Monday, September 26, 2016

Experts Offer Several Strategies for Treating Premenstrual Exacerbations of Mood Disorders

The fluctuation of psychiatric symptoms across the menstrual cycle is an important, yet often overlooked aspect of treatment, Elizabeth Fitelson, M.D., an assistant professor of psychiatry at Columbia University Medical Center,l and Laura G. Leahy, Dr.N.P., A.P.R.N., a family psychiatric advanced practice nurse in psychopharmacology at APNSolutions LLC, wrote in a recent column appearing in Psychiatric News PsychoPharm. In the article, Fitelson and Leahy described several strategies to help patients experiencing premenstrual exacerbations of mood disorders.

An estimated 3 to 8 percent of women with severe premenstrual symptoms meet the diagnostic criteria for premenstrual dysphoric disorder—a syndrome characterized by the emergence of mood lability, irritability, dysphoria, and anxiety symptoms that occur repeatedly during the premenstrual phase, interfere with daily life, and remit after the onset of menses. Other patients with underlying mood disorders will experience a worsening of symptoms over the course of the menstrual cycle, known as premenstrual exacerbation (PME).

By asking patients about their menstrual cycle and mood changes around those times, the authors noted that clinicians will likely be better able to differentiate PME symptoms—including irritability, anger, anxiety, tearfulness, depressed mood, social withdrawal, impaired cognition, fatigue and lack of energy, food cravings, and disrupted sleep—from those of other psychiatric illnesses.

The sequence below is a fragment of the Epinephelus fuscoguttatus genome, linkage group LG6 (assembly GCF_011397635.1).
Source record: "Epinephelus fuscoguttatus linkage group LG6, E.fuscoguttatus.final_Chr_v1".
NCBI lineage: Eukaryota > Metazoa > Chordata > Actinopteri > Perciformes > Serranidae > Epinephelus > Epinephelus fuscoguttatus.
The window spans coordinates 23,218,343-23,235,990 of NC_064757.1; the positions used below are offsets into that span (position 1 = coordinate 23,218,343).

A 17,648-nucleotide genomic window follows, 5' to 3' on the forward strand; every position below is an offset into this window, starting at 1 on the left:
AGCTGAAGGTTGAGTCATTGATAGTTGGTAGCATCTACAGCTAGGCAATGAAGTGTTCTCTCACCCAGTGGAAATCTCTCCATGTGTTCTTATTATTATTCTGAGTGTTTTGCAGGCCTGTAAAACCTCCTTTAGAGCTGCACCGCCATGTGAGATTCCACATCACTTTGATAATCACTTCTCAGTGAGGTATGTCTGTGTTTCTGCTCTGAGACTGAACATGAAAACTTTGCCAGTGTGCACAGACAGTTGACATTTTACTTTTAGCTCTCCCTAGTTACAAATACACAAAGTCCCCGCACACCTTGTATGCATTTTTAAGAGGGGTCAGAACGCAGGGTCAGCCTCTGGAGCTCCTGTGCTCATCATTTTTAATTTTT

“Although little is known about potential remedies to treat PME of mood disorders, practitioners can optimize symptom relief and improve the quality of life for women with PME and psychiatric comorbidities by drawing on current dosing strategies for SSRIs,” Leahy wrote. “One recommended approach for the treatment of this patient population is semi-intermittent dosing, which involves treating continuously with an SSRI whose dose is increased during the luteal phase and then reduced to the prior level upon the onset of menses.” Leahy goes on to describe the dosing strategy for treating patients suspected of having PME at the clinic where she works.

Fitelson added, “[M]any of the strategies that are helpful for PMDD patients are also helpful for women with premenstrual exacerbations. Some of these strategies include dietary changes, supplementation with calcium and magnesium, exercise, herbal formulations, cognitive-behavioral strategies, and intermittent light therapy. In addition, women on hormonal contraception or who have an indication for it may consider switching formulations or working with their gynecologists to discuss whether they may benefit from continuous dosing of the oral contraceptive, decreasing the number of menstrual cycles (and possibly the related mood disruptions) in the year.”

For related information, see the American Journal of Psychiatry article “Toward the Reliable Diagnosis of DSM-5 Premenstrual Dysphoric Disorder: The Carolina Premenstrual Assessment Scoring System (C-PASS).”

(Image: iStock/Patrick Heagney)


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